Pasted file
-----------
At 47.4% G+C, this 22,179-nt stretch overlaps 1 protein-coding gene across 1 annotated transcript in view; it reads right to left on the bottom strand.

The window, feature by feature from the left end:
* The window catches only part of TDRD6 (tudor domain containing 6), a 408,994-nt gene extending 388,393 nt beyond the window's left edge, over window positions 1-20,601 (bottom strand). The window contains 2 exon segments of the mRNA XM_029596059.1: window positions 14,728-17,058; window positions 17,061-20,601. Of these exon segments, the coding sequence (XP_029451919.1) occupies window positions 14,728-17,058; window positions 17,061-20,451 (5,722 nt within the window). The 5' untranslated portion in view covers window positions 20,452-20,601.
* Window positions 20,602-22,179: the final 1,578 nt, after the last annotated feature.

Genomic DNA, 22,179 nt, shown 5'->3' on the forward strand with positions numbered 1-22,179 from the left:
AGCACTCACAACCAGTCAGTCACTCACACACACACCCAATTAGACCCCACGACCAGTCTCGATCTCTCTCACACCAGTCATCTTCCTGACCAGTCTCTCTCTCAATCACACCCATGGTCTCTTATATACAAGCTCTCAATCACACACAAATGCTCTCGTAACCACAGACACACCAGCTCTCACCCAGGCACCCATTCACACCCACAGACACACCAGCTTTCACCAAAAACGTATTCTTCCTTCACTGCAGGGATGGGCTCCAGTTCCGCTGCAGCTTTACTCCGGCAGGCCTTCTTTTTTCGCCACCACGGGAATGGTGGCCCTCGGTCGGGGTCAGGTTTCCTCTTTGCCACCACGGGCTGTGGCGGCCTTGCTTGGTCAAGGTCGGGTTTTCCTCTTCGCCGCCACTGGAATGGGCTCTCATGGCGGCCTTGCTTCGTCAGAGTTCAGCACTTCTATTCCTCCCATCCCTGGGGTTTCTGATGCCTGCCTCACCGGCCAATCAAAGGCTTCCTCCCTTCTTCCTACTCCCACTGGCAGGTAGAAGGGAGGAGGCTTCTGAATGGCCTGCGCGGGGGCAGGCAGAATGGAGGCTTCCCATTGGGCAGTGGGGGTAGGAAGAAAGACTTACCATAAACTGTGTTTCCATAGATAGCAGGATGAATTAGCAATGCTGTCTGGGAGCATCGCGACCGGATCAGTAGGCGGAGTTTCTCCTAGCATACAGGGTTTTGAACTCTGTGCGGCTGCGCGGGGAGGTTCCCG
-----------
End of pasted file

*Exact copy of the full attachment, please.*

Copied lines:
At 47.4% G+C, this 22,179-nt stretch overlaps 1 protein-coding gene across 1 annotated transcript in view; it reads right to left on the bottom strand.

The window, feature by feature from the left end:
* The window catches only part of TDRD6 (tudor domain containing 6), a 408,994-nt gene extending 388,393 nt beyond the window's left edge, over window positions 1-20,601 (bottom strand). The window contains 2 exon segments of the mRNA XM_029596059.1: window positions 14,728-17,058; window positions 17,061-20,601. Of these exon segments, the coding sequence (XP_029451919.1) occupies window positions 14,728-17,058; window positions 17,061-20,451 (5,722 nt within the window). The 5' untranslated portion in view covers window positions 20,452-20,601.
* Window positions 20,602-22,179: the final 1,578 nt, after the last annotated feature.

Genomic DNA, 22,179 nt, shown 5'->3' on the forward strand with positions numbered 1-22,179 from the left:
AGCACTCACAACCAGTCAGTCACTCACACACACACCCAATTAGACCCCACGACCAGTCTCGATCTCTCTCACACCAGTCATCTTCCTGACCAGTCTCTCTCTCAATCACACCCATGGTCTCTTATATACAAGCTCTCAATCACACACAAATGCTCTCGTAACCACAGACACACCAGCTCTCACCCAGGCACCCATTCACACCCACAGACACACCAGCTTTCACCAAAAACGTATTCTTCCTTCACTGCAGGGATGGGCTCCAGTTCCGCTGCAGCTTTACTCCGGCAGGCCTTCTTTTTTCGCCACCACGGGAATGGTGGCCCTCGGTCGGGGTCAGGTTTCCTCTTTGCCACCACGGGCTGTGGCGGCCTTGCTTGGTCAAGGTCGGGTTTTCCTCTTCGCCGCCACTGGAATGGGCTCTCATGGCGGCCTTGCTTCGTCAGAGTTCAGCACTTCTATTCCTCCCATCCCTGGGGTTTCTGATGCCTGCCTCACCGGCCAATCAAAGGCTTCCTCCCTTCTTCCTACTCCCACTGGCAGGTAGAAGGGAGGAGGCTTCTGAATGGCCTGCGCGGGGGCAGGCAGAATGGAGGCTTCCCATTGGGCAGTGGGGGTAGGAAGAAAGACTTACCATAAACTGTGTTTCCATAGATAGCAGGATGAATTAGCAATGCTGTCTGGGAGCATCGCGACCGGATCAGTAGGCGGAGTTTCTCCTAGCATACAGGGTTTTGAACTCTGTGCGGCTGCGCGGGGAGGTTCCCG